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Old 03-23-2015, 04:53 PM   #12
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We're not ones for a lot of travel either, we just don't have the interest in it. When I'm curious about some other place I just read about it and look at photos. While I realize this is not the most common view, I just don't see the need to go there.
There are things I consider worth traveling to, but museums are not on that list! You stand there and try to "get through" all the important stuff, reading stuff off of the walls. I don't have patience to read that stuff while I'm standing there. I could be sitting on my couch, reading a book on the subject. But, frankly, I'd probably not be interested enough in the topic to even read a book about it, so why am I standing here in the museum?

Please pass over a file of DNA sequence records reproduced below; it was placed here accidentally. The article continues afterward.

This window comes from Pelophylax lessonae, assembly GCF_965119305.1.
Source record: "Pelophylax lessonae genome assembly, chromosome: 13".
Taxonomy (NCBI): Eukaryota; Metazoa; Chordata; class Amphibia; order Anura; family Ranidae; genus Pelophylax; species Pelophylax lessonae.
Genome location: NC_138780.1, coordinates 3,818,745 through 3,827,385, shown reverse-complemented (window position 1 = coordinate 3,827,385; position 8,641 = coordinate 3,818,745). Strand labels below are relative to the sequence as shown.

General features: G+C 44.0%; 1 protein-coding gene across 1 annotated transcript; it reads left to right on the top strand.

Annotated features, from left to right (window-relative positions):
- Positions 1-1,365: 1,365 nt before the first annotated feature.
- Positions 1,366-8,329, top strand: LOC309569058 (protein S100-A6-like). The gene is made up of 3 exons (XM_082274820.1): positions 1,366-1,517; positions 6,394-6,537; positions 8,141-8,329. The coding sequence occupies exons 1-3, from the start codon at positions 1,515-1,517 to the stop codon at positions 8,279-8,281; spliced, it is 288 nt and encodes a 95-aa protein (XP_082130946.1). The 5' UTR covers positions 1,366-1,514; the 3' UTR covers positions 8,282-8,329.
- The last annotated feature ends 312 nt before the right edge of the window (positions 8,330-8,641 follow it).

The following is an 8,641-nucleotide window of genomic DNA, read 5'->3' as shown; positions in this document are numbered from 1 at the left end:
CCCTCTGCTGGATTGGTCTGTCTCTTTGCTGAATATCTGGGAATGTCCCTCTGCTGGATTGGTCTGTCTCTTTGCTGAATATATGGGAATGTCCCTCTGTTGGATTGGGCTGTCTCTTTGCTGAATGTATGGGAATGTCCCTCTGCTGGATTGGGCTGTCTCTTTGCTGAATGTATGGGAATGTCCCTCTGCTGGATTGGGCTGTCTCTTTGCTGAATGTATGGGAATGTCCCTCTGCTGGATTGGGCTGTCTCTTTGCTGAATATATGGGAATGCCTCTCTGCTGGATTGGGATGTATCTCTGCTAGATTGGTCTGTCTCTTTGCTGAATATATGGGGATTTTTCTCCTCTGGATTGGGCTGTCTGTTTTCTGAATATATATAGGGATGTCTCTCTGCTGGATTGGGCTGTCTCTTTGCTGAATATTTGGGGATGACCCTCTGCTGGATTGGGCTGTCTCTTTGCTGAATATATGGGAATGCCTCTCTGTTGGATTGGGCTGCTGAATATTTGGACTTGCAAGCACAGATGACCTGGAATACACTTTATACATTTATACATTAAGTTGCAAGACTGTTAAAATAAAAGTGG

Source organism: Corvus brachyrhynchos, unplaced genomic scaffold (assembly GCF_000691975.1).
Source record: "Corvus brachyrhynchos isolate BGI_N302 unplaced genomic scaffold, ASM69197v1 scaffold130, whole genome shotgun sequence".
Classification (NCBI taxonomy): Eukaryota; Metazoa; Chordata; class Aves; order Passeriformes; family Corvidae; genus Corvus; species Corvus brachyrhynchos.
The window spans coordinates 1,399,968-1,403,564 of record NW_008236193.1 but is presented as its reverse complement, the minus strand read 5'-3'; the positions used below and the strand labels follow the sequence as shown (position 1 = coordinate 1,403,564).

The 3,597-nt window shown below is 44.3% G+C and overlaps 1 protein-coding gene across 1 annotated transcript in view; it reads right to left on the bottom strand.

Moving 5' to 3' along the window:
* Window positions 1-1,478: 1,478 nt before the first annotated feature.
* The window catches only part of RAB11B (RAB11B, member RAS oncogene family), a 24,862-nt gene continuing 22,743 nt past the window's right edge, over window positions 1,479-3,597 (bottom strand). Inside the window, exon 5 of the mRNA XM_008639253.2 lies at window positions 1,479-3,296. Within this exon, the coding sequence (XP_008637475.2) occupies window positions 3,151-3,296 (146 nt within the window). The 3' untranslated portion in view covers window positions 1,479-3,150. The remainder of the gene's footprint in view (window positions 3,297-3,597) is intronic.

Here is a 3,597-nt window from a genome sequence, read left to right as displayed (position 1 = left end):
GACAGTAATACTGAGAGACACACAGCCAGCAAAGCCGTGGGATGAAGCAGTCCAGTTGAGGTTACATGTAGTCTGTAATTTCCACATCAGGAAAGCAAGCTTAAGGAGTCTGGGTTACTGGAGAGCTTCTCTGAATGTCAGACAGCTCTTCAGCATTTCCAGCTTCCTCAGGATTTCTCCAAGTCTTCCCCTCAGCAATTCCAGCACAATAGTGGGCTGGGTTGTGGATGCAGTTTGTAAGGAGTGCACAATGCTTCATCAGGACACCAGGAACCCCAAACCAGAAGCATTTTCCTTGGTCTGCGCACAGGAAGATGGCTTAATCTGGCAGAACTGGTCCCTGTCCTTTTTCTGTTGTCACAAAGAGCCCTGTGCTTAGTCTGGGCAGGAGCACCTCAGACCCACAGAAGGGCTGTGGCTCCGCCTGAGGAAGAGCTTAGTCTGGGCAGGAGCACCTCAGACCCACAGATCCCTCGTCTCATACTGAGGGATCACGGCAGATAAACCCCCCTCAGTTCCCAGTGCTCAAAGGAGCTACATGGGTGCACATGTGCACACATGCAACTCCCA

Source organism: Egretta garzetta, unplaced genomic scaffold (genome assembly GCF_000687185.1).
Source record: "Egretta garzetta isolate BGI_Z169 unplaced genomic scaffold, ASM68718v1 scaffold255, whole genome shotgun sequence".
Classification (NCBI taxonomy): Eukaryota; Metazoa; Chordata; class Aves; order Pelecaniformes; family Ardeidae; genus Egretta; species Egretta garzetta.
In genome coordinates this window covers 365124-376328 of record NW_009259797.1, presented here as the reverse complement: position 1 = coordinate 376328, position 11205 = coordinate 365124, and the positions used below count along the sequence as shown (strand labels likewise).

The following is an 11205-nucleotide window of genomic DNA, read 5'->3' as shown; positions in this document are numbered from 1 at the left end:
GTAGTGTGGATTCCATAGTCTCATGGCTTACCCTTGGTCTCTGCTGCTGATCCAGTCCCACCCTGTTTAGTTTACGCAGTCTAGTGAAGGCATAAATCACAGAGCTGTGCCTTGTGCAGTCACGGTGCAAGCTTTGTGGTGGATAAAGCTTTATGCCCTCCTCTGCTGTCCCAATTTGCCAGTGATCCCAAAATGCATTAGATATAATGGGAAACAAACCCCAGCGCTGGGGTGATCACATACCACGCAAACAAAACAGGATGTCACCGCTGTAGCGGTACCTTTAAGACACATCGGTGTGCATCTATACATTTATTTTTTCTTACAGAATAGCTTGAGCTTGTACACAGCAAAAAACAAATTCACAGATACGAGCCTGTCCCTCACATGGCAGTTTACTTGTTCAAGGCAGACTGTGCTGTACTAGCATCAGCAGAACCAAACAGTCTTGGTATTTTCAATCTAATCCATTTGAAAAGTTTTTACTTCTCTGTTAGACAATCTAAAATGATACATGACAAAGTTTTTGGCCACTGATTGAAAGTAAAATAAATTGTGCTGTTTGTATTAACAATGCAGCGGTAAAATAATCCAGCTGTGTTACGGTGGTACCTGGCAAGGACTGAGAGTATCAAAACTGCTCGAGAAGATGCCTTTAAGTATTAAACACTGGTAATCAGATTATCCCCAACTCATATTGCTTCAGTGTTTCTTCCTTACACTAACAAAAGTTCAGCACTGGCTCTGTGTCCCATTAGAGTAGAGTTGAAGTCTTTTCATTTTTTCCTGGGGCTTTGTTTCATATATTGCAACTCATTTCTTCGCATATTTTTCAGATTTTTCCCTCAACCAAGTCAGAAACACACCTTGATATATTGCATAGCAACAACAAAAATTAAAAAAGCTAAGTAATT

If I go somewhere, I want to go and DO something I can't do at home. That might be snorkeling in crystal clear warm waters, experiencing calving of a glacier, or driving a dune buggy in the desert, stuff like that.
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Old 03-23-2015, 05:05 PM   #13
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If I go somewhere, I want to go and DO something I can't do at home. That might be snorkeling in crystal clear warm waters, experiencing calving of a glacier, or driving a dune buggy in the desert, stuff like that.
There is that of course! Often there is similar stuff closer to home - a racetrack that is not too far to go to is nearby and I'm close to surprising DW with a class there - Accident Avoidance | Summit Point Motorsports Park.